30
209 Find a Higher Level Issue That Appeals to Your Listener
31
Frame issues in emotionally compelling terms
32
Winning Arguments Are Strengthened by the Speakers Ethos
33
The Perceived Character of the Speaker
34
302 Create the Impression of Honesty and Integrity
35
Minimize references to your role as a lawyer
36
Avoid asserting facts that your listener is unlikely to believe
37
Prepare Prepare Prepare
38
Corroborate what you say
39
Be courteous and civil at all times
40
Engage in friendly conversation
41
State only what you believe
42
Show emotion
43
Winning Arguments Are Founded on Reasons
45
401 Understand the Logical Basis of Your Argument
47
In inductive arguments focus on the inference
48
403 Use Inductive Reasoning to Draw Conclusions from Particulars
49
Use a sufficient number of examples
50
405 Use Analogy When Two Instances Are Similar
51
Identify your point of comparison
52
Be aware that figurative analogies do not have the force of logic
53
407 Use Deductive Reasoning to Reach a Conclusion That Is Certain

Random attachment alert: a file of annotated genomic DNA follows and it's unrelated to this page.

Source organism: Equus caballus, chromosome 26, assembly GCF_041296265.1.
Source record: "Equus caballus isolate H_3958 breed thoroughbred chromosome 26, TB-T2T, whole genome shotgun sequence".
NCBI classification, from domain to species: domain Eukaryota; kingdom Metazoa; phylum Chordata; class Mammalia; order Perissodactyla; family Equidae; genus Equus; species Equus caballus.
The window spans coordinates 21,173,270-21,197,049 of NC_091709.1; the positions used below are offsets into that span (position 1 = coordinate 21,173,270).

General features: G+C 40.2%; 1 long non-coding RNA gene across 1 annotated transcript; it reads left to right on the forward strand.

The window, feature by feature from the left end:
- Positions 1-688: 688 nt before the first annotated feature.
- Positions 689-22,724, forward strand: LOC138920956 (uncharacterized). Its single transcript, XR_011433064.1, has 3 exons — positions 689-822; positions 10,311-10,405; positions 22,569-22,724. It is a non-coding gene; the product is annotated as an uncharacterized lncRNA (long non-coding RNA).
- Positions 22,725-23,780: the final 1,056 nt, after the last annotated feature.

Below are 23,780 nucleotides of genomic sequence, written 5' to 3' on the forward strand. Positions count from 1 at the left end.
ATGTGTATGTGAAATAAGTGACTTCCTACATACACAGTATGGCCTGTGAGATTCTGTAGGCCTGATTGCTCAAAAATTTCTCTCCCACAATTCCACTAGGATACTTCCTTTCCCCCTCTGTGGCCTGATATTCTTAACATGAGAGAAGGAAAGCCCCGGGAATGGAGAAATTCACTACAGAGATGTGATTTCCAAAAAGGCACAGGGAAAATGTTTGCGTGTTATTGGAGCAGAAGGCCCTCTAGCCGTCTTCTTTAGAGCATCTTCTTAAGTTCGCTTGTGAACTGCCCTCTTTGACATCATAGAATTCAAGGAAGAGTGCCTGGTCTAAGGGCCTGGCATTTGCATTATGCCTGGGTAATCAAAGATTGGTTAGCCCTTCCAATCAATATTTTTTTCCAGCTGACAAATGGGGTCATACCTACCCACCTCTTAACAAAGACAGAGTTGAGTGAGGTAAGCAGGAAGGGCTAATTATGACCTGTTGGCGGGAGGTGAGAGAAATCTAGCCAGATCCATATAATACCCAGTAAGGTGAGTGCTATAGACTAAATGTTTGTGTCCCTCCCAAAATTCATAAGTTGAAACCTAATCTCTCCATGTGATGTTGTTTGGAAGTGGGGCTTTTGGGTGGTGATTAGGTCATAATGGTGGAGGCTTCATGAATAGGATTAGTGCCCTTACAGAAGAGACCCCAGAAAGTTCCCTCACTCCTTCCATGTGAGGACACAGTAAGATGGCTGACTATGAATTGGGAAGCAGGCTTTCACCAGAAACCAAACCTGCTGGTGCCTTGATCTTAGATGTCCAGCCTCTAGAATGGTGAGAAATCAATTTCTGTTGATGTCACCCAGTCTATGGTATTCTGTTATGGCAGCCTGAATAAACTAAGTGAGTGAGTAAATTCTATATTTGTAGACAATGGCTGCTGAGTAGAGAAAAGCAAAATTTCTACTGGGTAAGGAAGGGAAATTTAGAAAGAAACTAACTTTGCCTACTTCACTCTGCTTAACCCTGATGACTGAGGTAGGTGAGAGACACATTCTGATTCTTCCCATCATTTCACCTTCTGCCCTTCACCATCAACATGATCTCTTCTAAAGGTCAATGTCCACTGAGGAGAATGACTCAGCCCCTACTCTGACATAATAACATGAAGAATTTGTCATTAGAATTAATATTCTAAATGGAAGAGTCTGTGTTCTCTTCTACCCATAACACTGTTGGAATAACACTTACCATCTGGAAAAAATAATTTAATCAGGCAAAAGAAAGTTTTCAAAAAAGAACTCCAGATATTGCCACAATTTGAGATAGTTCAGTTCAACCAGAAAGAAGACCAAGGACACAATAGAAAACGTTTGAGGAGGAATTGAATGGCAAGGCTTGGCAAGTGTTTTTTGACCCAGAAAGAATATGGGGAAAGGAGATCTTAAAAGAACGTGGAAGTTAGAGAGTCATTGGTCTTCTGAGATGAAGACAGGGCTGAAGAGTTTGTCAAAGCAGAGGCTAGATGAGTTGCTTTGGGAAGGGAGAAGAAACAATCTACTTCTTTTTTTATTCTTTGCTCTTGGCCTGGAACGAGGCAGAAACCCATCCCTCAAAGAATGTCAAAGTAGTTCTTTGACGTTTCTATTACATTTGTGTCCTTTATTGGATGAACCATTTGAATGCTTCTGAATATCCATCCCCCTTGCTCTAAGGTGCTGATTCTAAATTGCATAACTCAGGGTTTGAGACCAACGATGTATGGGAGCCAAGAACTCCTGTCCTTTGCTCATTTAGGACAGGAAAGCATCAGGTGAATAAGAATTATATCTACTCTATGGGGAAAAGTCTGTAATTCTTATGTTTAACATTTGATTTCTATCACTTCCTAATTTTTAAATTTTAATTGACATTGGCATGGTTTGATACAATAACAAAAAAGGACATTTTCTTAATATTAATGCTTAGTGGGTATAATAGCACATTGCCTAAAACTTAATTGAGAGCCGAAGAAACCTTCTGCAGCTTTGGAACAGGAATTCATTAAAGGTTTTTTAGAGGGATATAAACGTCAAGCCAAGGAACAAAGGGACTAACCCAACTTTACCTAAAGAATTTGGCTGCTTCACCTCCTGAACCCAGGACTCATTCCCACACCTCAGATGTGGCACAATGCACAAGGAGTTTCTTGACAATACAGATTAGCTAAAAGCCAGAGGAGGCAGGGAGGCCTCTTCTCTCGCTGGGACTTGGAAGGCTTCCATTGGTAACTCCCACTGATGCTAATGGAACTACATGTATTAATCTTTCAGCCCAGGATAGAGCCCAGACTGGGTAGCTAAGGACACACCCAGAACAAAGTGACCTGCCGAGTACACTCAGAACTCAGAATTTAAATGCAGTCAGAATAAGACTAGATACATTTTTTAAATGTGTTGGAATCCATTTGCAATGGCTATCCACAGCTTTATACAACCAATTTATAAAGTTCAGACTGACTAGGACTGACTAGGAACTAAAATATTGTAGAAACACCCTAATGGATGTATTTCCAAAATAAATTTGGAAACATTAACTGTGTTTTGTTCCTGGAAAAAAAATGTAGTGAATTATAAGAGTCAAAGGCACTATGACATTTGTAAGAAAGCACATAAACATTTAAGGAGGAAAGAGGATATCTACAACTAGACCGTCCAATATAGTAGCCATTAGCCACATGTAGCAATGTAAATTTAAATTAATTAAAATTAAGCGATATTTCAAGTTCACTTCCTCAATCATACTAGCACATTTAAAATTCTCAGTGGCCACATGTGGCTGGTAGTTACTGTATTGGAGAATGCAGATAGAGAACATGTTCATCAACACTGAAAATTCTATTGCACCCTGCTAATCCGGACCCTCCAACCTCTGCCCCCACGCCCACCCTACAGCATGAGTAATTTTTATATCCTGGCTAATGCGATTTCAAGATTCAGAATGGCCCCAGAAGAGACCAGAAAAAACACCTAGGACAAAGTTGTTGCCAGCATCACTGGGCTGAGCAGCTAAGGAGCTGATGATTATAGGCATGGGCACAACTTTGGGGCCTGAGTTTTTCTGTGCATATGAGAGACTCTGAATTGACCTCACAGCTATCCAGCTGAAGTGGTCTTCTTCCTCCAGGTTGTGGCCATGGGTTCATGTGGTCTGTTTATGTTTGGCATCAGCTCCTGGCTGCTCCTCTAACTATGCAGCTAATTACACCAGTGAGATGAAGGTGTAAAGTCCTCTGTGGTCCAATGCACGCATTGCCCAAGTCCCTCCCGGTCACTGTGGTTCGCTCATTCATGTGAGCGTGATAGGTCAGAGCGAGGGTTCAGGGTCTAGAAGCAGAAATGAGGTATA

54
Use hypothetical syllogism to resolve uncertainty in the premise
55
408 Use Enthymeme When Your Listener Already Believes a Premise
56
Use terms consistently
57
411 Begging the Question
58
412 Ad Hominem
59
Attack the credibility of your opponents authority
60
415 Slippery Slope
61
416 Compound Questions
62
418 Composition and Division
63
Test whether what is true of the whole is also true of the parts
64
Winning Arguments Are Built with Evidence Law and Policy
65
501 Develop Your Substantive Case
67
Consider the classical concept of invention
68
Consider undertaking a burden of proof not legally yours
69
Use information as the ammunition of argument
70
505 Select Key Persuasive Points as Themes
71
Employ memorable themes
72
506 Identify Theories and Themes in Arguments of Others
73